Summary: Two gifts that kids give us are priorities and purpose.
(Overhead 1) Art Linkletter and Bill Cosby are right, “Kids do say the darnest things.” We never know what they are going to say and sometimes they say the most insightful, amazing, and even somewhat shocking things, especially this time of year when it comes to Jesus and the manger.
In his book, Early Morning Book, John Timpson tells the story of a small boy who was bitterly disappointed at not being cast as Joseph in the school Nativity play. He was given the minor role of the innkeeper instead, and throughout the weeks of rehearsal he brooded on how he could avenge himself on his successful rival.
Came the day of the performance. Joseph and Mary made their entrance and knocked on the door of the inn. The innkeeper opened it a fraction and eyed them coldly. “Can you give us board and lodging for the night?” pleaded Joseph, who then stood back awaiting the expected rebuff.
But the innkeeper had not pondered all those weeks for nothing. He flung the door wide open, beamed genially and cried, “Come in, come in. You shall have the best room in the hotel.”
There was a pause, then with great presence of mind, the youthful Joseph said to Mary, “Hold on. I’ll take a look inside first.” He peered past the innkeeper, shook his head firmly and then announced, “I’m not taking my wife into a place like that. Come on, Mary, we’ll sleep in the stable.
Kids do give us many gifts – the gift of insight, the gift of laughter, the gift of love, the gift of imagination, and sometimes, the gift of self-reflection, that perhaps was given to those who viewed that particular school play.
This Sunday and next we are going to look at several important gifts kids give us, not just this time of year, but every day through our lives and not just our own kids, or our relative’s children, but all kinds of kids including, most importantly, God’s kid, Jesus Christ . Gifts that are more important than presents that are good one day and then too small or all used up the next.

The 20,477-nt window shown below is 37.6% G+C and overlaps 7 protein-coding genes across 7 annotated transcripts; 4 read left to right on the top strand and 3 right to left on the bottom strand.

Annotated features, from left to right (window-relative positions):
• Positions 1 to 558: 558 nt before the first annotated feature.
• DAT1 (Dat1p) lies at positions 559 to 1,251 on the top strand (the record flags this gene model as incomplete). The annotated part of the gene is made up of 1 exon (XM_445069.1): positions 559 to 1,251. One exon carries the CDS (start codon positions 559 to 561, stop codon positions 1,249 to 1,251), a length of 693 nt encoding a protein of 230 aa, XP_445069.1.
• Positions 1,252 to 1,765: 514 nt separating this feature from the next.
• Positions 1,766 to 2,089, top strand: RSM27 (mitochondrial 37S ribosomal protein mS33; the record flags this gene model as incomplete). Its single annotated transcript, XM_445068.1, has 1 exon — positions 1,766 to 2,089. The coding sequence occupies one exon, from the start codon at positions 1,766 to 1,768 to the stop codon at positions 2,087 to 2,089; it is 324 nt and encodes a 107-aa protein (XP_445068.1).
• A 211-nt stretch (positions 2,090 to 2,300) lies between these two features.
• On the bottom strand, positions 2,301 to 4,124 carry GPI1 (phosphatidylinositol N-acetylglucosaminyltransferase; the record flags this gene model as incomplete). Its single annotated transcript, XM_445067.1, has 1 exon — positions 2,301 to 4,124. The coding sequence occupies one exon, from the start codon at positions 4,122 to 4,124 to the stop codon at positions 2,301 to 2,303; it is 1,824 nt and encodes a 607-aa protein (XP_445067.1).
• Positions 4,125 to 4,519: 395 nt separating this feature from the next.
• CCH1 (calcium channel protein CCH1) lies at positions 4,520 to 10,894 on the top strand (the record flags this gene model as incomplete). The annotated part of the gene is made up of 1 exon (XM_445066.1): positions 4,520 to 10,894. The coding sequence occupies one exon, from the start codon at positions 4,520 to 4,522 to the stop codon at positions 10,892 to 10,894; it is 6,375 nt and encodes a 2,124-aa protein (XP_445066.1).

We will be spending time in the first two chapters of Luke’s gospel visiting with some people who were a part of the baby Jesus’ birth. I would encourage you to read through those two chapters this next week.
Luke opens his gospel account with the story of Zechariah and Elizabeth; two people whose childless existence parallels that of Abraham and Sarah of the Old Testament. Both Zechariah and Elizabeth had roots in the priestly tradition of ancient Israel. They were, as indicated in verse 6 a couple that were deeply devoted to God and served Him deeply and passionately. But they had no children and as we see in verse 25, would have that disgrace and deep disappointment taken away with the birth of their son, John the Baptist.
With the news that Elizabeth would become pregnant, Zechariah, and Elizabeth as well, were given the gift of new priorities that were God’s priorities. (Overhead 2)
Kids change our priorities. (I’m not just talking to parents this morning. If we all were to stop and think about it, all of us can recall a time when a child has made us stop and at least reconsider, our priorities.) We may have a certain destination in mind on a particular day or a certain task to be accomplished but with the whisk of the hand or the flick of a switch either our children or another child changes all of that. Right?